We must defend our emotional power with our lives, for without it we cannot live. We must seduce and enchant ourselves with the rapture of our own emotional power so we cannot be captivated by the scintillating mirrored eyes of the narcissist, for if we’re captured by those mirrors we’ll find nothing but our enslavement and performance as emotional power machines reflected back to us, and the stench of the charnel house will invade our souls.
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We must look in those glittering mirror eyes, look deeply, look well, and say, “Ah, here is my own reflection, my ravishing emotional self, entirely naked and unashamed.” We must say, “No, I will not be your emotional power machine, no, you can give me nothing that wasn’t already mine, no, I name you Narcissist and I know your terrible secret: You are powerless without your prey,” and turn away, dance away with our bountiful bared breasts and strong hips, pressing our lips to our own shoulders with love because we have everything we need, everything we want, as we embrace our own emotional power beneath the layers in our center, in our heart, in our core.
For more information on recognizing, understanding and managing narcissists and their behaviors, explore narcsite dot com, created and written by a narcissist. If you suspect you have had or now have a narcissist in your life, read ‘The Prime Aims’ on that site for clarification. If you are now or have been entangled with a narcissist, seek help and support immediately if you have not already done so. Your life is at risk.
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except where otherwise noted
A good thing happened recently. I declined to take poisoned bait.
The bait arrived in the form of a terse email from an individual with whom I’ve recently done business. I’ve never met them in person. I approached our business transaction with a willingness to negotiate, share power, cooperate and communicate directly, thoroughly and clearly. I saved all documents, contracts and emails regarding our business, and upon successfully (in my view) concluding our interaction, I moved on with a sense of gratitude, satisfaction and relief.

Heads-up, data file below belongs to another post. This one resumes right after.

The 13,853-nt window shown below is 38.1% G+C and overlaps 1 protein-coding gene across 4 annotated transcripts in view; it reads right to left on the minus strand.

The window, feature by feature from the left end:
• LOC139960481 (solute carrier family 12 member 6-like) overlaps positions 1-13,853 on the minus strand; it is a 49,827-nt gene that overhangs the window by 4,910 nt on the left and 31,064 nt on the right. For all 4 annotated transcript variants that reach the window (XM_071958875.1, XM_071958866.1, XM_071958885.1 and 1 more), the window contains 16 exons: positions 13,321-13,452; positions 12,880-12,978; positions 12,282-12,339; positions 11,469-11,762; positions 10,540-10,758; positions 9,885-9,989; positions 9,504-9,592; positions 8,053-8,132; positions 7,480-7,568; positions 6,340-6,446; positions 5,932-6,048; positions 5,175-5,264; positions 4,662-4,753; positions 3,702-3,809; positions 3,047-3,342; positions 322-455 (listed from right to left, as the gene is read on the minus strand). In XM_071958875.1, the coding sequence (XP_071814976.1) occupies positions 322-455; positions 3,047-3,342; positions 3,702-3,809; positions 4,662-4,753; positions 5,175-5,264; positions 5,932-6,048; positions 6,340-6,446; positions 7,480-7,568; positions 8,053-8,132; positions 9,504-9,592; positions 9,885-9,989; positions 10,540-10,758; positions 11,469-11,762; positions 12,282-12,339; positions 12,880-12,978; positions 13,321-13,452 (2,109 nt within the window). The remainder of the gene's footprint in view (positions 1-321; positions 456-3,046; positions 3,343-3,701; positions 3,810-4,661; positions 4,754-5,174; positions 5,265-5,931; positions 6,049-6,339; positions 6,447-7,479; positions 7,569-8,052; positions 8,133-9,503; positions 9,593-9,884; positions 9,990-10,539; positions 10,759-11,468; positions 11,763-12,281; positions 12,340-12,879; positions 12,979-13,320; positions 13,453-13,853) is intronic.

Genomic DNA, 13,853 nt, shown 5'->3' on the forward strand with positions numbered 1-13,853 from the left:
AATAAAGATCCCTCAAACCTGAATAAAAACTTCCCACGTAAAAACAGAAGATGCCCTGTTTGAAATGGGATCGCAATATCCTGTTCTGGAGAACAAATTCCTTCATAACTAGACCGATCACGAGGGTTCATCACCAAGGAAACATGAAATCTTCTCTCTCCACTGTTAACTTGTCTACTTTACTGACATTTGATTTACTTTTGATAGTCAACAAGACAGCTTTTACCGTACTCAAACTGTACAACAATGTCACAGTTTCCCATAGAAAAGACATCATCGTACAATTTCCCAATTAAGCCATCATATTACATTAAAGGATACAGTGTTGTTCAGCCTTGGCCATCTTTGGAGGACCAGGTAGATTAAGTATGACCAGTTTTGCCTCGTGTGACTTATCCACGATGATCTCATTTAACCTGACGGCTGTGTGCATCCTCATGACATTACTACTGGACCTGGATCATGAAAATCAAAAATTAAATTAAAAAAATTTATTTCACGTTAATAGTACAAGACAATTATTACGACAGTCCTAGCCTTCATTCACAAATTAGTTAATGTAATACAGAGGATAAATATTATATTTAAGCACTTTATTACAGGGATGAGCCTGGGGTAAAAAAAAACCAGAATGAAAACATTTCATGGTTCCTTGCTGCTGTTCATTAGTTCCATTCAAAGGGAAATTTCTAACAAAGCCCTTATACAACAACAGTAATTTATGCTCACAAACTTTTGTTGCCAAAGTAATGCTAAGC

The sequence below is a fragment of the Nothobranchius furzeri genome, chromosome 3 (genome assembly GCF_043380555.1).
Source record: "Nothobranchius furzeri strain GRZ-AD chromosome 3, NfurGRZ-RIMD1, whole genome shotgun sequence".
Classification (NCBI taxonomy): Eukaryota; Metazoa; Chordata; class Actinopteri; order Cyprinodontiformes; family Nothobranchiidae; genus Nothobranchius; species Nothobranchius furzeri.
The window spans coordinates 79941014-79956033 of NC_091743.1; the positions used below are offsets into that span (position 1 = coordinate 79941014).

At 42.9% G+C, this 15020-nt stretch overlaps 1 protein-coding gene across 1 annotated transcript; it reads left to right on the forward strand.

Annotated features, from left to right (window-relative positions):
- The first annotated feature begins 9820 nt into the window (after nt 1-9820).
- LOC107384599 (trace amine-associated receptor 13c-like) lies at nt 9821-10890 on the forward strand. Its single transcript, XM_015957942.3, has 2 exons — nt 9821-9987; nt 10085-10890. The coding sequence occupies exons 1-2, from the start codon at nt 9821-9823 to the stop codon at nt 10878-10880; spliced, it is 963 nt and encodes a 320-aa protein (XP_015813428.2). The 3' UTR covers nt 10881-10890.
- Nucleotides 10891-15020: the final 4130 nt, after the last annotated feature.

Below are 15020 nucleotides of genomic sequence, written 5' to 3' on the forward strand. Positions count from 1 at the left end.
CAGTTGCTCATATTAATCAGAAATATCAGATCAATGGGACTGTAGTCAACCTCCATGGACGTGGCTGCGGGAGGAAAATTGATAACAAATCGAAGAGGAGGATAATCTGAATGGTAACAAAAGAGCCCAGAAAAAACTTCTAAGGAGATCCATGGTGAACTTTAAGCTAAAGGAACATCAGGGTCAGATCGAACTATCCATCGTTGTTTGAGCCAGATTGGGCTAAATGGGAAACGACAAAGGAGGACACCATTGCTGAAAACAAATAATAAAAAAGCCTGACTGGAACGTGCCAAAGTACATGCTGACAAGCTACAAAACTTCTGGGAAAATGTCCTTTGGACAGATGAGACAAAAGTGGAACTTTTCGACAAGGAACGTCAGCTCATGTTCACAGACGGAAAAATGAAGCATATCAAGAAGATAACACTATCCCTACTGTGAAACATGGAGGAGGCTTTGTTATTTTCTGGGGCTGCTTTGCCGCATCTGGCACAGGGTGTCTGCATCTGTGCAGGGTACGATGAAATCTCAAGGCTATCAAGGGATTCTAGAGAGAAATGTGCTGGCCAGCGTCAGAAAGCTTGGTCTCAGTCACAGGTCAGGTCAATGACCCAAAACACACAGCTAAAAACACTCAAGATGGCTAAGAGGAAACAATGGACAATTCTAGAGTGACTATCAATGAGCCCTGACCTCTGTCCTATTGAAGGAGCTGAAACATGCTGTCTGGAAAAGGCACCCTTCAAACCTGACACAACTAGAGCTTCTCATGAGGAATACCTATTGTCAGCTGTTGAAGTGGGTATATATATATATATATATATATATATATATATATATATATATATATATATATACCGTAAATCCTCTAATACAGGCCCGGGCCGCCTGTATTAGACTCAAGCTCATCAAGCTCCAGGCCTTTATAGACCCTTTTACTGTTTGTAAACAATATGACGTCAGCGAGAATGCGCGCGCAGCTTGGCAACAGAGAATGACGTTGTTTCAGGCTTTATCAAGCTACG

More than a month later, I had an email expressing frustration and blame.
It felt like a slap in the face, unexpected and hurtful.
My immediate impulse was to strike back, followed quickly by the thought that I hadn’t communicated well and I could fix things by explaining myself (again). Obviously, I had been misunderstood.
Then I decided to pause for a day or so and think carefully about this.
The fact is, I have a longstanding deeply-rooted pattern of believing I’ve been misunderstood due to my inept communication. This belief keeps me firmly locked in escalating attempts to explain and be heard and understood. What I’ve failed to perceive, over and over again through the years, is that I’ve frequently been in relationships with people who had no interest in explanations. They were deliberately fostering misunderstanding, drama and conflict because it fed them in some way.
This, by the way, is a very common strategy of narcissists, psychopaths and borderline personality disordered people. I’ve written previously about projection and gaslighting , two tools frequently used to control others.
Deliberately keeping another in confusion and on the defensive, constantly changing the goalposts and passive aggressive tactics like the silent treatment are all baited hooks I’ve eagerly swallowed and writhed on for years. Words can’t convey the anguish and erosion of self that occurs in the context of this kind of long-term abuse. I’ve crept away from relationships like this as nothing more than a cracked shell of woman, my sexuality and femininity withered, my emotions torn to shreds, my body impoverished and barren, and firmly convinced of my own worthlessness, ugliness and inadequacy.
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A perfect set-up to fall for it all over again.
But not this time!